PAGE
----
This college means the world to me. Coming to this school had been something of an act of faith -- a continuation of trying to test myself. I didn’t have a family to hold to; my roots were continually torn up and replanted in gardens that grew ever stranger and more frightening. What that has meant is I’ve been seeking my family the world over -- a sacred treasure hunt that has yielded some of the most amazing truths about life to me. Truths and family that I have found on this campus. Yet, there is also rage here, rage because of fear and pain. I see this more clearly now, as I am learning that my rage was never my friend. And it’s not yours either. The same response to our greatest pains can trick us into believing it is also our salvation and comfort. That is a lie. Mine didn’t make me special or set me apart. It almost annihilated me.
I’m thirty-one now, but ten years ago I was the age many of you are today. I was in the midst of being a low-income Egyptian in a post 9/11 America; as well as trying to fit in as an American-raised, westernized Muslim in the last years of Mubarak’s reign in Cairo. Things went horribly wrong. I made mistake after mistake. I felt so very alone. And one night in late October, I couldn’t take it anymore. I tried to drive my car off of a cliff on Mount Greylock. When I smashed a light from fishtailing into the guardrail on my second attempt, I got out, sat on the hood and had the most physically painful cry I’ve ever known. And I realized I wasn’t sobbing because I stopped myself -- but because I literally felt, for the first time, how dearly I wanted to live. Because to live is to love, to welcome, to be hurt, to help, to accept, to admit defeat, to grieve, to refuse, to learn, to demand, to give, and to take a chance. To risk it all.
That is what I’m asking if we can all do now: risk it all in the name of vulnerability. I’m not saying to forget what happened to you, and all that has transpired between the peoples and places we hail from. My God, never. What I am asking is if we can bridge a divide by coming through the fog of what has been given us. We are alive and here now -- together. Yet despite new understandings and terms, we run the danger of repeating the travesties of the generations that came before. In our bid to create awareness, we are still not engaging each other. In our efforts to right injustices we are moving further away, becoming more and more indiscernible to each other.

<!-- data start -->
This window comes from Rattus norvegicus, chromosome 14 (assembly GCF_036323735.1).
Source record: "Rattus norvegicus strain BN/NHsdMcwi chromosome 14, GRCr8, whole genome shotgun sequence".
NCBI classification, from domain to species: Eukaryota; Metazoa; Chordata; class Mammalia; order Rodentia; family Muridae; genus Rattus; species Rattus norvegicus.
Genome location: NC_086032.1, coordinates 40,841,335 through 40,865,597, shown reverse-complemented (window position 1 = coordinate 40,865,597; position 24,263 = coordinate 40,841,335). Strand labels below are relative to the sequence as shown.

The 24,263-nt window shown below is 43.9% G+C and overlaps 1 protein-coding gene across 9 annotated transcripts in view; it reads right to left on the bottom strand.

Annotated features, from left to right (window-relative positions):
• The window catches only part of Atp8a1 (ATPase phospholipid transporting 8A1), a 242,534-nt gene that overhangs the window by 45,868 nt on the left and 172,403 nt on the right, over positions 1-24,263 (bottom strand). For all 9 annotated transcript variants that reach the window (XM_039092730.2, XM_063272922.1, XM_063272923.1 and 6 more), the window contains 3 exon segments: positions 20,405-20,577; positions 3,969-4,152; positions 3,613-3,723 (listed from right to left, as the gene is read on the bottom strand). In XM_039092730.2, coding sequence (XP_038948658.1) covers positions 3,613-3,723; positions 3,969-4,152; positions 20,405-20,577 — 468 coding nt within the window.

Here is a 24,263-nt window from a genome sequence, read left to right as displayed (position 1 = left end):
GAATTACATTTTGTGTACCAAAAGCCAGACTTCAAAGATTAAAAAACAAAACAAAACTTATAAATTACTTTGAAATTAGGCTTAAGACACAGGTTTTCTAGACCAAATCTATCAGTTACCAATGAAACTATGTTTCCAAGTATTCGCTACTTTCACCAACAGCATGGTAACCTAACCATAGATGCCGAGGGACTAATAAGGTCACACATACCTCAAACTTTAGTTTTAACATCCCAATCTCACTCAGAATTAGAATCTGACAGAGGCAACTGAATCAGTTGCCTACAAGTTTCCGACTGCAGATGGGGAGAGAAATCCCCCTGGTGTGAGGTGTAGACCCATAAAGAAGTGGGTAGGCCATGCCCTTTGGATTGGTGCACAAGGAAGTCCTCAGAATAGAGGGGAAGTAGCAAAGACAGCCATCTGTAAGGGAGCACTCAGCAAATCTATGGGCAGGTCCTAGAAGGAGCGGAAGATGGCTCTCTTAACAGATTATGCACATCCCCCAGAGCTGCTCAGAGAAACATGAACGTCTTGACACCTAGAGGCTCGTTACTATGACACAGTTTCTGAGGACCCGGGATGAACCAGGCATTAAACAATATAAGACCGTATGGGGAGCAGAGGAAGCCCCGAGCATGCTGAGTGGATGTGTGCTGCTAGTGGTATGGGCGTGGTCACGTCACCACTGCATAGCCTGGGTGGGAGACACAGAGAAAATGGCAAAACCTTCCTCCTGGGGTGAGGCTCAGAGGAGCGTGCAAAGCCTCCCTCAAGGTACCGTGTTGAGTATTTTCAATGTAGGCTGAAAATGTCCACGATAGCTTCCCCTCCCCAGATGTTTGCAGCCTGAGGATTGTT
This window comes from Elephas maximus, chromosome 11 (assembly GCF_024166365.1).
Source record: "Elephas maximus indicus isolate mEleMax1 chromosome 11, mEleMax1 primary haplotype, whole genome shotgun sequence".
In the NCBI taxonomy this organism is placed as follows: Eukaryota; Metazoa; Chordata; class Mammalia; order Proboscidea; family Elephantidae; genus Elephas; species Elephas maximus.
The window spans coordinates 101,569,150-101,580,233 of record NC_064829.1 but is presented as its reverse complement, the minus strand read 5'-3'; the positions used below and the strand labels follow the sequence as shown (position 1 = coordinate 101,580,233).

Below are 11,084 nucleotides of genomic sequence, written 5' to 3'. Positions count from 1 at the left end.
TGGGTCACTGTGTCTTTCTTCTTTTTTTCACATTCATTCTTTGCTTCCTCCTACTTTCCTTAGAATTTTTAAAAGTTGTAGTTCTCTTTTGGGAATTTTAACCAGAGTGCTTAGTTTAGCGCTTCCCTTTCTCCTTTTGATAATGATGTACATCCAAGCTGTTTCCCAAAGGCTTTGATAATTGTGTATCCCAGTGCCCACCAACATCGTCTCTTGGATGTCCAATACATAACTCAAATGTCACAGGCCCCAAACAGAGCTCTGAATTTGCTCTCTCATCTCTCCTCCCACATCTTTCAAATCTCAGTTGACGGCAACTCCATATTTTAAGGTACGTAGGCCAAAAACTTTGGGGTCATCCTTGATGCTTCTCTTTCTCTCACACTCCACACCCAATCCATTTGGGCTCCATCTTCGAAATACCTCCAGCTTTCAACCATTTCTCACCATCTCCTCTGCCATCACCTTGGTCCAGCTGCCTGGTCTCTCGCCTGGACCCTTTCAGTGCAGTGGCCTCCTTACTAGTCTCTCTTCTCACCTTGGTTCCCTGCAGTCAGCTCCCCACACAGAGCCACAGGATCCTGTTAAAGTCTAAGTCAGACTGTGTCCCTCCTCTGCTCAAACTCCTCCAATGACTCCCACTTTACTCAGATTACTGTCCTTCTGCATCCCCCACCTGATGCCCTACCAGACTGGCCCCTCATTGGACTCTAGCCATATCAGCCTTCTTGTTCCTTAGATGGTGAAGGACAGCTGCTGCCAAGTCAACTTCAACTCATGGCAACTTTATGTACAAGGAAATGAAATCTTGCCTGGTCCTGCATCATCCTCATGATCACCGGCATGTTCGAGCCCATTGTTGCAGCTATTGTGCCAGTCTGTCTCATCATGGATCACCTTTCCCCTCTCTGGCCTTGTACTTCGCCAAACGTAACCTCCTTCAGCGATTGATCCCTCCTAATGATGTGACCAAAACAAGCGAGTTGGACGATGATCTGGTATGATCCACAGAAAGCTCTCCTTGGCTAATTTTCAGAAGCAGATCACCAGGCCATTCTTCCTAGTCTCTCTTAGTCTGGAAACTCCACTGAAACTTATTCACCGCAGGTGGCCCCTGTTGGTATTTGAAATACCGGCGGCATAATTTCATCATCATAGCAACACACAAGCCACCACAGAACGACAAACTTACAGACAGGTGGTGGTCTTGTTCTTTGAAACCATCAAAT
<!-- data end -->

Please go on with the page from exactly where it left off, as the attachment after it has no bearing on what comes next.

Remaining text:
I am a white-passing minority, and to look at me one would never think I am the daughter of a man who was almost lynched for his appearance. Or that the my brother and I were saved from days of eating salt and sugar as children, by the Colombian family that lived downstairs. A family that, after realizing what was happening to us, started coming to our door with “extra” food they made. That when I almost broke my neck at a manual-labor job, the two people who carried and drove me to the ER were two ex-felons on parole for kidnapping, drug-dealing, and gun-running. That the only man who read books to me, and ignited my love of stories, is named LeVar Burton. That almost every time I was in danger or in pain someone came for me regardless of who they or I was. Like the man who saved my Dad. My father would never have made it if that man hadn’t risked everything for him. And today, I’m not going to make it without you.
You are more than in your right to criticize, dismiss, insult, disagree, and/or forget me. It was never my intent to hold myself higher than anyone. Please believe that. You are completely free to see this letter as an act of idiocy, vanity, or privilege -- to say something to my face, to leave an email. Whatever you wish. I shared painful things because I don’t need them to define me anymore. They are for me to use to reach out to you. Not so I can say, “I know; been there.” But in the hope that perhaps, if I’m honest in my vulnerability, you may feel you can be honest with me. For better or worse.
I don’t know how to make things better. This is me merely trying to feel my way through the dark. I don’t have a Truth, or a way. I’m asking you. Because if there is a way to help each other it isn’t in possession of one person or group. We have so much to give and share with one another -- so much to teach. There must be a piece of that beautiful knowledge living in each of us. Forged in the fires of our unique trials and agonies, enshrined in the myriad loves and experiences that each and every one of us have known. I don’t want to represent a pain or struggle that isn’t mine, but I don’t want a wall between us either. Can we find a way to do this? And do this so that we are all honest, honored, and welcomed? I’m asking you. Because I wouldn’t have made it without all of those before. And I sure as hell am not going to make it without you now.
I want to own as much of myself as possible -- the noble and the detestable -- and that’s a work forever in progress. Even my attempt to own my privilege should evolve as my life does. And for that I dare not stay where it had gone unnoticed. Where it wants to grow and unfurl in the injustice that sired it. I have to go forth, listen, learn, and continually revaluate myself if I’m to have any hope of being worth my life. And yes, it should hurt -- because that pain means I’m confronting my pride and its compliment of insecurities.
My father wanted to raise me in the States so that I’d grow to be strong. He could never imagine that when we arrived I’d be put on a collision course with the desire to be vulnerable. A trajectory that brings me lessons about myself; and how those lessons can affect those around me. It brought you and I together, and for that I am eternally thankful. Yet, this is a letter and I wish it were in person; I would like to ask if that’s possible. And if so, how. And when.